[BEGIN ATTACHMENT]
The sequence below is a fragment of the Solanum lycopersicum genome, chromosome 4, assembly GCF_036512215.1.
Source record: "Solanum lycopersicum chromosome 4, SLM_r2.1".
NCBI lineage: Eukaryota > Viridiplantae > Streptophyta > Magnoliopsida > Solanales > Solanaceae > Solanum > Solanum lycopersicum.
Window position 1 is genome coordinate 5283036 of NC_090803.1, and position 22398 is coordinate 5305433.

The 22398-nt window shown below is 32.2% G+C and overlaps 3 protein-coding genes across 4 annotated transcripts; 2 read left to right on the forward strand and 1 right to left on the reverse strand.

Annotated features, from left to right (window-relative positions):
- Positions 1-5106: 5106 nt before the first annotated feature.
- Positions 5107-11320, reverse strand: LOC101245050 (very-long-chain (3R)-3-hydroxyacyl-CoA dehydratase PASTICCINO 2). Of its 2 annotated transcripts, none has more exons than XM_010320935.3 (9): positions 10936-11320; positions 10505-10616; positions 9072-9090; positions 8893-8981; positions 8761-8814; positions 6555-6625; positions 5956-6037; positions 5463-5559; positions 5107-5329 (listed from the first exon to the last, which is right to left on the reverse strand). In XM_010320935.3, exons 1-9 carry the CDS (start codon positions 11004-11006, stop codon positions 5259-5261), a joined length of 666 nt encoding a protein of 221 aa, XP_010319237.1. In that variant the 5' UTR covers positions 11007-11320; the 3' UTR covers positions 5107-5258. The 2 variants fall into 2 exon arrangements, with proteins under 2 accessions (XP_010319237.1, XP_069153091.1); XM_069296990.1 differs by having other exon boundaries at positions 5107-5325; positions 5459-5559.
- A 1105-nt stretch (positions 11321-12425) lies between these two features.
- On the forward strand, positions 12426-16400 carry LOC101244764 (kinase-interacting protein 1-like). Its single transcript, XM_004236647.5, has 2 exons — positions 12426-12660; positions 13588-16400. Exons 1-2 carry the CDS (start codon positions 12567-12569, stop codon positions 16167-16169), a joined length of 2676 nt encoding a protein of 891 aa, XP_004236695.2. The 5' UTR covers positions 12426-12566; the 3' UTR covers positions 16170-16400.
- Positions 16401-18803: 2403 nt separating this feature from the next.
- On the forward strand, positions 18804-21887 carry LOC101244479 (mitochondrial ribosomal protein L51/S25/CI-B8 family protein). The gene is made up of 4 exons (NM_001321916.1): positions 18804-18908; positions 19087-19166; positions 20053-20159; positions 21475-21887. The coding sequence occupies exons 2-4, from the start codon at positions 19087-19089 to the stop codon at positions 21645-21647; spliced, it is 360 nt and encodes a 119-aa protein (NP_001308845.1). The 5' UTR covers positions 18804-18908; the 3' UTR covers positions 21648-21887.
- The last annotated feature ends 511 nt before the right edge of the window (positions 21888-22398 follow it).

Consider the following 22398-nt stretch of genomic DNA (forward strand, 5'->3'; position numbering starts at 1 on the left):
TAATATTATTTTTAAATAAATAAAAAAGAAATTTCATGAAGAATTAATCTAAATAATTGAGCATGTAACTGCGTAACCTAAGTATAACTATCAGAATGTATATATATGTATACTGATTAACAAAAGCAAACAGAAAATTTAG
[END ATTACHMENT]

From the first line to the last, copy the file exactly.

The sequence below is a fragment of the Solanum lycopersicum genome, chromosome 4, assembly GCF_036512215.1.
Source record: "Solanum lycopersicum chromosome 4, SLM_r2.1".
NCBI lineage: Eukaryota > Viridiplantae > Streptophyta > Magnoliopsida > Solanales > Solanaceae > Solanum > Solanum lycopersicum.
Window position 1 is genome coordinate 5283036 of NC_090803.1, and position 22398 is coordinate 5305433.

The 22398-nt window shown below is 32.2% G+C and overlaps 3 protein-coding genes across 4 annotated transcripts; 2 read left to right on the forward strand and 1 right to left on the reverse strand.

Annotated features, from left to right (window-relative positions):
- Positions 1-5106: 5106 nt before the first annotated feature.
- Positions 5107-11320, reverse strand: LOC101245050 (very-long-chain (3R)-3-hydroxyacyl-CoA dehydratase PASTICCINO 2). Of its 2 annotated transcripts, none has more exons than XM_010320935.3 (9): positions 10936-11320; positions 10505-10616; positions 9072-9090; positions 8893-8981; positions 8761-8814; positions 6555-6625; positions 5956-6037; positions 5463-5559; positions 5107-5329 (listed from the first exon to the last, which is right to left on the reverse strand). In XM_010320935.3, exons 1-9 carry the CDS (start codon positions 11004-11006, stop codon positions 5259-5261), a joined length of 666 nt encoding a protein of 221 aa, XP_010319237.1. In that variant the 5' UTR covers positions 11007-11320; the 3' UTR covers positions 5107-5258. The 2 variants fall into 2 exon arrangements, with proteins under 2 accessions (XP_010319237.1, XP_069153091.1); XM_069296990.1 differs by having other exon boundaries at positions 5107-5325; positions 5459-5559.
- A 1105-nt stretch (positions 11321-12425) lies between these two features.
- On the forward strand, positions 12426-16400 carry LOC101244764 (kinase-interacting protein 1-like). Its single transcript, XM_004236647.5, has 2 exons — positions 12426-12660; positions 13588-16400. Exons 1-2 carry the CDS (start codon positions 12567-12569, stop codon positions 16167-16169), a joined length of 2676 nt encoding a protein of 891 aa, XP_004236695.2. The 5' UTR covers positions 12426-12566; the 3' UTR covers positions 16170-16400.
- Positions 16401-18803: 2403 nt separating this feature from the next.
- On the forward strand, positions 18804-21887 carry LOC101244479 (mitochondrial ribosomal protein L51/S25/CI-B8 family protein). The gene is made up of 4 exons (NM_001321916.1): positions 18804-18908; positions 19087-19166; positions 20053-20159; positions 21475-21887. The coding sequence occupies exons 2-4, from the start codon at positions 19087-19089 to the stop codon at positions 21645-21647; spliced, it is 360 nt and encodes a 119-aa protein (NP_001308845.1). The 5' UTR covers positions 18804-18908; the 3' UTR covers positions 21648-21887.
- The last annotated feature ends 511 nt before the right edge of the window (positions 21888-22398 follow it).

Consider the following 22398-nt stretch of genomic DNA (forward strand, 5'->3'; position numbering starts at 1 on the left):
TAATATTATTTTTAAATAAATAAAAAAGAAATTTCATGAAGAATTAATCTAAATAATTGAGCATGTAACTGCGTAACCTAAGTATAACTATCAGAATGTATATATATGTATACTGATTAACAAAAGCAAACAGAAAATTTAG